ECJ - there must be an assessment of whether or not an author has exercised creative choices in the form of intellectual effort in arranging words, images or sounds. Claims for damages for loss suffered and criminal charges with prison sentences of up to two years can result from a tweet that infringes copyright law. 1. Branded Tweets and Hashtags

The test: Does the use of a hashtag create a likelihood of association or confusion with the products or services of a trade mark owner?

Hashtags, marked with the # symbol, are used in order to alert users to relevant conversations taking place on Twitter. There is a risk, however, that combining a hashtag with the trade mark of another person could result in trade mark infringement. Trade mark law generally protects the trade mark owner against use of its trade mark without permission in a way that may create a likelihood of confusion or association with other similar products or services. Use of hashtags in these circumstances potentially could result in a damages claim. Consumers & Privacy

Do consumers actually care about privacy?

Most consumers aren't aware of user – targeted adverts based on user history and location

80% of people are concerned about data stored online

44% of users don't like having their financial data available online

“Informed Consent” is a fallacy – who actually reads T&Cs before ticking the box? Cookies & Tracking

Cookies & Flash Cookies

Leads to adverts on websites tailored to what you have recently looked at

98% Websites have Flash (yet few state this)

Impossible to remove (& are recreated!)

Massive Privacy Issue EU Position

EU Privacy & Electronic Communications (EC Directive) Regulations 2011

User must have given consent for Cookies to be installed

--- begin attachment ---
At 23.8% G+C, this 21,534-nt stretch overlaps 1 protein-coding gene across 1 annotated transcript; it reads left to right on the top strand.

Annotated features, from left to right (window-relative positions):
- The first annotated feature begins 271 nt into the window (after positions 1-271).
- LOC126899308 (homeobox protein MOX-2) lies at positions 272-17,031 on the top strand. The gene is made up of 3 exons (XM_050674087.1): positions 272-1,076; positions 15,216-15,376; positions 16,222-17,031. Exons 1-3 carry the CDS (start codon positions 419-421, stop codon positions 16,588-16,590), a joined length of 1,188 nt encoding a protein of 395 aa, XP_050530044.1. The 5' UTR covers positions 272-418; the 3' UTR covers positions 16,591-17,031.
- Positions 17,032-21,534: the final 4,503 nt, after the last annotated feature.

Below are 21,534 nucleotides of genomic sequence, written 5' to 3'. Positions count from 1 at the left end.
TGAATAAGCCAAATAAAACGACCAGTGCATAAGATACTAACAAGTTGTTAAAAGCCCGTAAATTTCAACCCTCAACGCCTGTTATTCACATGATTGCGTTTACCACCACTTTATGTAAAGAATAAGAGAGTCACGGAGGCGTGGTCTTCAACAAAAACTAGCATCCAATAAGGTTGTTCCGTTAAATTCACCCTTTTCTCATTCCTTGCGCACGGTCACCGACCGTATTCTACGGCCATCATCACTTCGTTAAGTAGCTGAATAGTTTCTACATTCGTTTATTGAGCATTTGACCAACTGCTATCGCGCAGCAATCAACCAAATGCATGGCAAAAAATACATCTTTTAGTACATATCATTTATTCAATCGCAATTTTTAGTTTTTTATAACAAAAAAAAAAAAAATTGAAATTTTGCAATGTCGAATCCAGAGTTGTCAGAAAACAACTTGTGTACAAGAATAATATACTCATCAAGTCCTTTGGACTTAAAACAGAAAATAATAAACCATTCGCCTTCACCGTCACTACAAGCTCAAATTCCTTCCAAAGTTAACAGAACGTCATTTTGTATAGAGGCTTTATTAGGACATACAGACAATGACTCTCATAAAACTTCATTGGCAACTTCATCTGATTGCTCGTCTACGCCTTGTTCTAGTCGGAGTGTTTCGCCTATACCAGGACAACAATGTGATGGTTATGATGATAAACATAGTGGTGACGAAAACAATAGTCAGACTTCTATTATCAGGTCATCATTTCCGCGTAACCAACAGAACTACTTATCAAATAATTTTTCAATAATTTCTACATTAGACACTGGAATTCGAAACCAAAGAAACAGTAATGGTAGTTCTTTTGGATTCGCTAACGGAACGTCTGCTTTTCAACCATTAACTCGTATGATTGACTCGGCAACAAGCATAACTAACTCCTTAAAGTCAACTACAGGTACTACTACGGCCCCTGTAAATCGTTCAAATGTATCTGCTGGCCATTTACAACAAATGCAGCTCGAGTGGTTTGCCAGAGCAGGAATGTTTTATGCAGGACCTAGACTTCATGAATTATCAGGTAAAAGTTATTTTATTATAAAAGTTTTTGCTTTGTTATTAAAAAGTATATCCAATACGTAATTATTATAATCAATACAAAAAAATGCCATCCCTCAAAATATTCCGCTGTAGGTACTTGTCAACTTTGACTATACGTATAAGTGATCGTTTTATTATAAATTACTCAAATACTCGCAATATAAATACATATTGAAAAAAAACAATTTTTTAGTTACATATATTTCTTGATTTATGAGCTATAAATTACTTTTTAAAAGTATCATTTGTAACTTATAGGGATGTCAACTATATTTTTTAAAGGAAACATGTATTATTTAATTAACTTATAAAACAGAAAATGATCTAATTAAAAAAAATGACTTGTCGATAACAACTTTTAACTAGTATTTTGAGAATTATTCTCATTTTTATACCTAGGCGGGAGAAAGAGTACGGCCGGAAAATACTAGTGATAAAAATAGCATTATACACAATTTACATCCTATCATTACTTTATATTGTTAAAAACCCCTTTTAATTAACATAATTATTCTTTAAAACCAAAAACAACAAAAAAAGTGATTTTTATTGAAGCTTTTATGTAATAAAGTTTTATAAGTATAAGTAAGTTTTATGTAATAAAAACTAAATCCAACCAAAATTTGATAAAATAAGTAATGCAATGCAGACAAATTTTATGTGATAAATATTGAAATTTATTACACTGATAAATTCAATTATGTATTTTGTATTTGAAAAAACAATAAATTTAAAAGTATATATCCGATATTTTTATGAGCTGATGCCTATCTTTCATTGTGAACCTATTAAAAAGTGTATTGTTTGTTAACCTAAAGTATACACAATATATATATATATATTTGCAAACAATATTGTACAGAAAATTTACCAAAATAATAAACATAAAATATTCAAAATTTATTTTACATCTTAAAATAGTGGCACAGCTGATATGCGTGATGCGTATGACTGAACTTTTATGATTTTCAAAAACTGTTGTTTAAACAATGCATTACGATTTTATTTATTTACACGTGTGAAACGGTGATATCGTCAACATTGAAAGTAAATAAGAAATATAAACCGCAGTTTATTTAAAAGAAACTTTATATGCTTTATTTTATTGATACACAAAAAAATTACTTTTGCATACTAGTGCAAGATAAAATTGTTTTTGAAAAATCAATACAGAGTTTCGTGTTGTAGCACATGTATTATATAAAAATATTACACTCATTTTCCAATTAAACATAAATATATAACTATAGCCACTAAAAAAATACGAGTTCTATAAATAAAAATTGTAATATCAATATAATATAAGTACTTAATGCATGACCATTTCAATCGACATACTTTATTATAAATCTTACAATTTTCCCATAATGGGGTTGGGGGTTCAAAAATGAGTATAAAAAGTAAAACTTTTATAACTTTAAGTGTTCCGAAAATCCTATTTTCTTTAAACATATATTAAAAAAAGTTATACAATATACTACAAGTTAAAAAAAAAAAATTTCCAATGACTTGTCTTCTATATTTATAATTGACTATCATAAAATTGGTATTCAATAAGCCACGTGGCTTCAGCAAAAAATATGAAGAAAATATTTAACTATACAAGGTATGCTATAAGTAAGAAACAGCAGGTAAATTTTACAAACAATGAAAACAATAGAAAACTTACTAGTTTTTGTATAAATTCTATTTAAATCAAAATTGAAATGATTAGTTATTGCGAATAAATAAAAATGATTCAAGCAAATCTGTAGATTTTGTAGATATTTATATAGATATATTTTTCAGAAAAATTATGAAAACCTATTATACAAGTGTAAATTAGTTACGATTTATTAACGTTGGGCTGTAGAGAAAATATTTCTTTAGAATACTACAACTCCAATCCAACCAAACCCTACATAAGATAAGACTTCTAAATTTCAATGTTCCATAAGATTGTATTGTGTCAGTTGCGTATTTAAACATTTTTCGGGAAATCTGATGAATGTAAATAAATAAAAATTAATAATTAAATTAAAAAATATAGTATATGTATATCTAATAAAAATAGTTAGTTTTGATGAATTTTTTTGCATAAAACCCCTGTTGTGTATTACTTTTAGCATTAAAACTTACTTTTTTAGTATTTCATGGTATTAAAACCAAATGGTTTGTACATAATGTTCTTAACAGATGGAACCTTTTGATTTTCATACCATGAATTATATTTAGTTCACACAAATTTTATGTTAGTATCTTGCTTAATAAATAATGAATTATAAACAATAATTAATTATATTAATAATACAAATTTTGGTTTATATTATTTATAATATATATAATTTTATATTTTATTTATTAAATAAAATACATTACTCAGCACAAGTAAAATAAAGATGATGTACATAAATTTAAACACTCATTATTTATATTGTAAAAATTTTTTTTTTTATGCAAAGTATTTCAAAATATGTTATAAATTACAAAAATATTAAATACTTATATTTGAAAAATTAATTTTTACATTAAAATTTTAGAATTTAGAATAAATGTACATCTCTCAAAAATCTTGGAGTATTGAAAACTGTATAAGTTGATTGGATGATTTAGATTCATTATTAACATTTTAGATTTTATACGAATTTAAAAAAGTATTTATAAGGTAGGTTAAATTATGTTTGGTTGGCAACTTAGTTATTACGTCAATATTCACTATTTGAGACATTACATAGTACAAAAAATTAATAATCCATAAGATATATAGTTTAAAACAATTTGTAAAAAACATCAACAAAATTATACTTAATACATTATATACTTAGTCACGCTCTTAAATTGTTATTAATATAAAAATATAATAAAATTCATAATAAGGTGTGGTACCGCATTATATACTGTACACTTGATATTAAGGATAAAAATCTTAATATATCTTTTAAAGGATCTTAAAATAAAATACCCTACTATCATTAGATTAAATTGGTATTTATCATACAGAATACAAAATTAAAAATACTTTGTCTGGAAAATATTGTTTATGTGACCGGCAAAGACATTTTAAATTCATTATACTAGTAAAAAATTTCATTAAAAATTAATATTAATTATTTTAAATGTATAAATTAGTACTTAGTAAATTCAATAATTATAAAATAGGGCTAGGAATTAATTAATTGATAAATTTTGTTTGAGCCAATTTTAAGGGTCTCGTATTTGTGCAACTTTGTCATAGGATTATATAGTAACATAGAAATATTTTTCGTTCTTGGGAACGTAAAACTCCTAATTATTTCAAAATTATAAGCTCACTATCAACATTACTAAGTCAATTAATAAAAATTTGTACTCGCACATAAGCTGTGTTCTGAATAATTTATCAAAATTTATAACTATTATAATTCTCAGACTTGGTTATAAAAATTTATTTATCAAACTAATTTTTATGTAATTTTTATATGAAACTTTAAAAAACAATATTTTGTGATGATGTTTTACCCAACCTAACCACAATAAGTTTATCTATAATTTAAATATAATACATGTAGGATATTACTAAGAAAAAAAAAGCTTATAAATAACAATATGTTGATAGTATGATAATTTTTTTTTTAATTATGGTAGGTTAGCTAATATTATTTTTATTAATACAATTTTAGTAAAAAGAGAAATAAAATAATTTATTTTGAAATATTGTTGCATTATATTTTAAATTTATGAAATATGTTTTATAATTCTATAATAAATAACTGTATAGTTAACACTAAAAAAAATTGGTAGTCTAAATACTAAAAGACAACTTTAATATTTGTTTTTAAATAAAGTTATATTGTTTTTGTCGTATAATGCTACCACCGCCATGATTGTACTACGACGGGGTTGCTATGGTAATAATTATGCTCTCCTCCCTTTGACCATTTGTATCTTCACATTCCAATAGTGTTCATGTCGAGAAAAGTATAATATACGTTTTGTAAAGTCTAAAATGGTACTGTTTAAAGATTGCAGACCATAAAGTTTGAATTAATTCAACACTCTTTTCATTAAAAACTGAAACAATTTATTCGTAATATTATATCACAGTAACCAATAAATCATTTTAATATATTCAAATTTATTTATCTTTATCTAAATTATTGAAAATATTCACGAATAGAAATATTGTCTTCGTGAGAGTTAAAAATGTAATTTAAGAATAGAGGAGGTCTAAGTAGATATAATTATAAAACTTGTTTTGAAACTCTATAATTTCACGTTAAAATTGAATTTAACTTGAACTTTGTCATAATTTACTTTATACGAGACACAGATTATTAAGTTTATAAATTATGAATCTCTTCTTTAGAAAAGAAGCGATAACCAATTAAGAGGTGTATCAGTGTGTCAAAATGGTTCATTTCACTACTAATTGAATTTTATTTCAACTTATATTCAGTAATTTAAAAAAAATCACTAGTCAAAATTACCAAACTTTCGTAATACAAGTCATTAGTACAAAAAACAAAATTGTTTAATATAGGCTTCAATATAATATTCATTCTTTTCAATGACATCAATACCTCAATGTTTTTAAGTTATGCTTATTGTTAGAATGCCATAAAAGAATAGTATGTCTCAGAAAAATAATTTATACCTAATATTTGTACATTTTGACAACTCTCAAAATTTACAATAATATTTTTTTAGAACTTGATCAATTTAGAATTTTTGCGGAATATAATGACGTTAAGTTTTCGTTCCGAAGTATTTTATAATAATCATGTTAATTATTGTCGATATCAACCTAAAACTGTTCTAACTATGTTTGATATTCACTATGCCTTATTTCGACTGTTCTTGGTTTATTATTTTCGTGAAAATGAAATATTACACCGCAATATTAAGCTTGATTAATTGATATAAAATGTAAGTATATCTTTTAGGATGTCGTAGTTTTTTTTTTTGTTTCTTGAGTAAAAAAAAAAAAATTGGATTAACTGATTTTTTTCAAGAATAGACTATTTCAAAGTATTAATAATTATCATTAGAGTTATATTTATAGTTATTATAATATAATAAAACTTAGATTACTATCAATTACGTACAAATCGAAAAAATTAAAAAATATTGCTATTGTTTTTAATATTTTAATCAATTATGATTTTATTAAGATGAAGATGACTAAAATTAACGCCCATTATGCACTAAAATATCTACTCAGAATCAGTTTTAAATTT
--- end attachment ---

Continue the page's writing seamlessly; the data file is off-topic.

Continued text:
Came into force 26th May 2011

1 year grace period, hence will be in force and all sites must be compliant as of 26th May 2012

Companies WILL be prosecuted if no action taken by this date Cookies – What should you do?

Understand how your site uses Cookies

Reflected in Privacy Policy?

Train your IT & Marketing department

New version of Adobe Flash 10.3 allows for browser history to be deleted

Check contracts with web – designers and include appropriate liability

ICO Website follows correct approach

www.ico.gov.uk Issues for Businesses in using Social Media

Employees using SNS to bully or harass others

Employer liable if no reasonable steps taken to prevent this – Have a clear policy in place Whitham v Club 24 Ltd

Ms Whitham posted negative comments about her colleagues on her Facebook account after a difficult day at work, including

"I think I work in a nursery and I do not mean working with plants".

Tribunal Decision – Unfair Dismissal Preece v J D Wetherspoon

Bar Staff dismissed for gross misconduct after she made rude comments about customers on her Facebookaccount.

"Sandra and Brian barred ha ha ha!"

"Hope her (Sandra) hip breaks”

Tribunal Upheld dismissal LinkedIn – Who owns the contacts?
Depends on the circumstances in which contacts created
If in course of employment, contacts belong to employer
If activity outside employment led to contact, status of employee may mean contact still belongs to employer
Therefore have a clear SNS policy with guidance for employees and provide training Google Wave, Box.Net

Collaborative working for multiple users on a single document

“Smoking Gun” Legal Issue - US issues - Patriot Act

Telecommunications (Lawful Business Practice) (Interception of Communications) Regs 2000 - Right of employer to monitor communications

Law Practices - Consider very carefully before using Cloud "BYOD"

Susceptible to hacking
Have a policy in place
Ensure Encryption in place
If difficult to police, then ban!

Updating of Accounts..... www.DigitallawUK.com
++ 44 (0) 114 272 1884
uk.linkedin.com/in/peterwrightlawyer Consent

Little option but to consent in order to use SNS

Often complex and difficult to follow

Fallacy of “Informed Consent” online

Privacy Settings

Facebook faced criticism of old system

20 settings and 170 options

New: 1 page, 15 settings

Criticisms – Apps that share data

Needs to be as simple as possible for user

Opt – in vs Opt – out – practical? But.....benefits

Education, Learning, Research


Social benefit (all peers are online, could isolate)


Identity & Social Connection

Stifle benefit is using tools that will be means of connection in future


“The first UK Child Internet Safety strategy”

ISPs, reviewed against UKCISS


“Zip it, Block it, Flag it”

Part of NC from age 5

“Safer Internet Day” 7.2.2012, now in 3rd year "Want" & "Collect"
Full transcript